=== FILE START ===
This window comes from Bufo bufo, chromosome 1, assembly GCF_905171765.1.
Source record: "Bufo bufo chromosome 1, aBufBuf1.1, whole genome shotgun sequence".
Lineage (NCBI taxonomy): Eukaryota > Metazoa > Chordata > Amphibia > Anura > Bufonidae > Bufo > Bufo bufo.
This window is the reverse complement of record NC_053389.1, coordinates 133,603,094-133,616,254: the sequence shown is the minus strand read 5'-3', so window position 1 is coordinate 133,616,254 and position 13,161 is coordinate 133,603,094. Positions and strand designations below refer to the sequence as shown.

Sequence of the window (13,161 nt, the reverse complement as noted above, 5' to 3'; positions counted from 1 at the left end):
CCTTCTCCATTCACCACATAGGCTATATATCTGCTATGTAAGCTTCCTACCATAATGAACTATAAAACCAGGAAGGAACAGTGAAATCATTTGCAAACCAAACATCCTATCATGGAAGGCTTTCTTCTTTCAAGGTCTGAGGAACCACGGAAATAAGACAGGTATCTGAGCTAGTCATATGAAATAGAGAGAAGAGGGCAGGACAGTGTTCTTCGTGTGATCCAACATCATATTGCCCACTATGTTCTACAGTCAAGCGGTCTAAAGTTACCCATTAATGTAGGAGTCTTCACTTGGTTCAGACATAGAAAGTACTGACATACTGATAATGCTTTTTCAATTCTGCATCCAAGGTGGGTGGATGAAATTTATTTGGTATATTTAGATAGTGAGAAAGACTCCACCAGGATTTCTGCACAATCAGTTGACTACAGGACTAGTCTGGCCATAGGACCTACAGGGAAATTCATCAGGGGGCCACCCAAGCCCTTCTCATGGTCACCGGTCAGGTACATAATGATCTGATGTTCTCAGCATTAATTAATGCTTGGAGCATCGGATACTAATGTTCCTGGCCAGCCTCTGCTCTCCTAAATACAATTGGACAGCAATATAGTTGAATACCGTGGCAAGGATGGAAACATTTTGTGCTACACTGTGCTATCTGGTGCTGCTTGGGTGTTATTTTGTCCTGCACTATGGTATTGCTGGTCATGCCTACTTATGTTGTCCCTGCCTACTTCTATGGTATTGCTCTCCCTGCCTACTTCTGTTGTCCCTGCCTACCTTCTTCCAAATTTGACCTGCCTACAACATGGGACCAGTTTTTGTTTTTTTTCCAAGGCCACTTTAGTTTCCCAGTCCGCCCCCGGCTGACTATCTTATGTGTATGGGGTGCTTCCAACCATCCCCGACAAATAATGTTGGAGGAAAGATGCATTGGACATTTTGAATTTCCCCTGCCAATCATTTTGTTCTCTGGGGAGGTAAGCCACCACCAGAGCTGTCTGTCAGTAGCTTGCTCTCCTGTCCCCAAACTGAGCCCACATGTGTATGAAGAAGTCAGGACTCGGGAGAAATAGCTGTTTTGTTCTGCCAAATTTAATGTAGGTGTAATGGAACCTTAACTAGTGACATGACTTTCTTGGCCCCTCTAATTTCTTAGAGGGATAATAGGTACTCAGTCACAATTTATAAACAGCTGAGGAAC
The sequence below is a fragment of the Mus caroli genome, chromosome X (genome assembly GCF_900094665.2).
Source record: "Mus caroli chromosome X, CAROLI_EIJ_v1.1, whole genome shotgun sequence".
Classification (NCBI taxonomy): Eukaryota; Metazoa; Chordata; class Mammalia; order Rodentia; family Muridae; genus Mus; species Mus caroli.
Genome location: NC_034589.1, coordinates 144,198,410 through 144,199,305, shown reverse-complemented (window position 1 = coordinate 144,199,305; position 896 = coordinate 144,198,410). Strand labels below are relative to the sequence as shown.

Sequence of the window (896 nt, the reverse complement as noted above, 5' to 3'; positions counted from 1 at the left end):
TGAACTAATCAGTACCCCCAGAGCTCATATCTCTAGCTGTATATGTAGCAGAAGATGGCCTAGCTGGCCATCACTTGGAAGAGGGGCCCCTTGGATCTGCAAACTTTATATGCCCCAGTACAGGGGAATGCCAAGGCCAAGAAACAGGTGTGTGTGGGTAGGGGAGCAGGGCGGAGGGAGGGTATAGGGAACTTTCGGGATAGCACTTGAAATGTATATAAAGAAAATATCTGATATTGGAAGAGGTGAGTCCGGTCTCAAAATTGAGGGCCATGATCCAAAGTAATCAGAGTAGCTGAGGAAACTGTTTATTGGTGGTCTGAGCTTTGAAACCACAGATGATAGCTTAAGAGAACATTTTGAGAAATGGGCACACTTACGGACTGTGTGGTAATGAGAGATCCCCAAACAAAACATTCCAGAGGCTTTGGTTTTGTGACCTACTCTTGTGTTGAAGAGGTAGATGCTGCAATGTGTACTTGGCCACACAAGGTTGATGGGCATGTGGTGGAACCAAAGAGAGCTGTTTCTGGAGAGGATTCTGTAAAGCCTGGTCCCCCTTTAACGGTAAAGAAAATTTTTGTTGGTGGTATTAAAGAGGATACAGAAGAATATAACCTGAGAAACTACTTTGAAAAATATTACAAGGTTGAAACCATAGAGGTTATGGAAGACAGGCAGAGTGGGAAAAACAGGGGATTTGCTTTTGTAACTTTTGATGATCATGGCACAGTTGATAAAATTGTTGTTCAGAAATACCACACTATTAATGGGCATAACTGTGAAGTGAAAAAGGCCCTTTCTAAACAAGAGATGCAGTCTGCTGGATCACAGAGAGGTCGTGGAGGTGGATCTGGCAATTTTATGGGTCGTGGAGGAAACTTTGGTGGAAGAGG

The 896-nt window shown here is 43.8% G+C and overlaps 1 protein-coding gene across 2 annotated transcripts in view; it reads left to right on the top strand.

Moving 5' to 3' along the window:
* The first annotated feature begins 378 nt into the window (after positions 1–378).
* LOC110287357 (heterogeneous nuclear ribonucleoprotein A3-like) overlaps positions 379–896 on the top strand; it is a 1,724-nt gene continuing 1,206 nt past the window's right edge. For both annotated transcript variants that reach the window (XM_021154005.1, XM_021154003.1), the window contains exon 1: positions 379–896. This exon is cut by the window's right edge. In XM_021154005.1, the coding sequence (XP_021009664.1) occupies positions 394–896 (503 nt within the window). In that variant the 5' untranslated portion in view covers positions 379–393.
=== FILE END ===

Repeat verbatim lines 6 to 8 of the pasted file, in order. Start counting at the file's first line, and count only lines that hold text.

CCTTCTCCATTCACCACATAGGCTATATATCTGCTATGTAAGCTTCCTACCATAATGAACTATAAAACCAGGAAGGAACAGTGAAATCATTTGCAAACCAAACATCCTATCATGGAAGGCTTTCTTCTTTCAAGGTCTGAGGAACCACGGAAATAAGACAGGTATCTGAGCTAGTCATATGAAATAGAGAGAAGAGGGCAGGACAGTGTTCTTCGTGTGATCCAACATCATATTGCCCACTATGTTCTACAGTCAAGCGGTCTAAAGTTACCCATTAATGTAGGAGTCTTCACTTGGTTCAGACATAGAAAGTACTGACATACTGATAATGCTTTTTCAATTCTGCATCCAAGGTGGGTGGATGAAATTTATTTGGTATATTTAGATAGTGAGAAAGACTCCACCAGGATTTCTGCACAATCAGTTGACTACAGGACTAGTCTGGCCATAGGACCTACAGGGAAATTCATCAGGGGGCCACCCAAGCCCTTCTCATGGTCACCGGTCAGGTACATAATGATCTGATGTTCTCAGCATTAATTAATGCTTGGAGCATCGGATACTAATGTTCCTGGCCAGCCTCTGCTCTCCTAAATACAATTGGACAGCAATATAGTTGAATACCGTGGCAAGGATGGAAACATTTTGTGCTACACTGTGCTATCTGGTGCTGCTTGGGTGTTATTTTGTCCTGCACTATGGTATTGCTGGTCATGCCTACTTATGTTGTCCCTGCCTACTTCTATGGTATTGCTCTCCCTGCCTACTTCTGTTGTCCCTGCCTACCTTCTTCCAAATTTGACCTGCCTACAACATGGGACCAGTTTTTGTTTTTTTTCCAAGGCCACTTTAGTTTCCCAGTCCGCCCCCGGCTGACTATCTTATGTGTATGGGGTGCTTCCAACCATCCCCGACAAATAATGTTGGAGGAAAGATGCATTGGACATTTTGAATTTCCCCTGCCAATCATTTTGTTCTCTGGGGAGGTAAGCCACCACCAGAGCTGTCTGTCAGTAGCTTGCTCTCCTGTCCCCAAACTGAGCCCACATGTGTATGAAGAAGTCAGGACTCGGGAGAAATAGCTGTTTTGTTCTGCCAAATTTAATGTAGGTGTAATGGAACCTTAACTAGTGACATGACTTTCTTGGCCCCTCTAATTTCTTAGAGGGATAATAGGTACTCAGTCACAATTTATAAACAGCTGAGGAAC
The sequence below is a fragment of the Mus caroli genome, chromosome X (genome assembly GCF_900094665.2).
Source record: "Mus caroli chromosome X, CAROLI_EIJ_v1.1, whole genome shotgun sequence".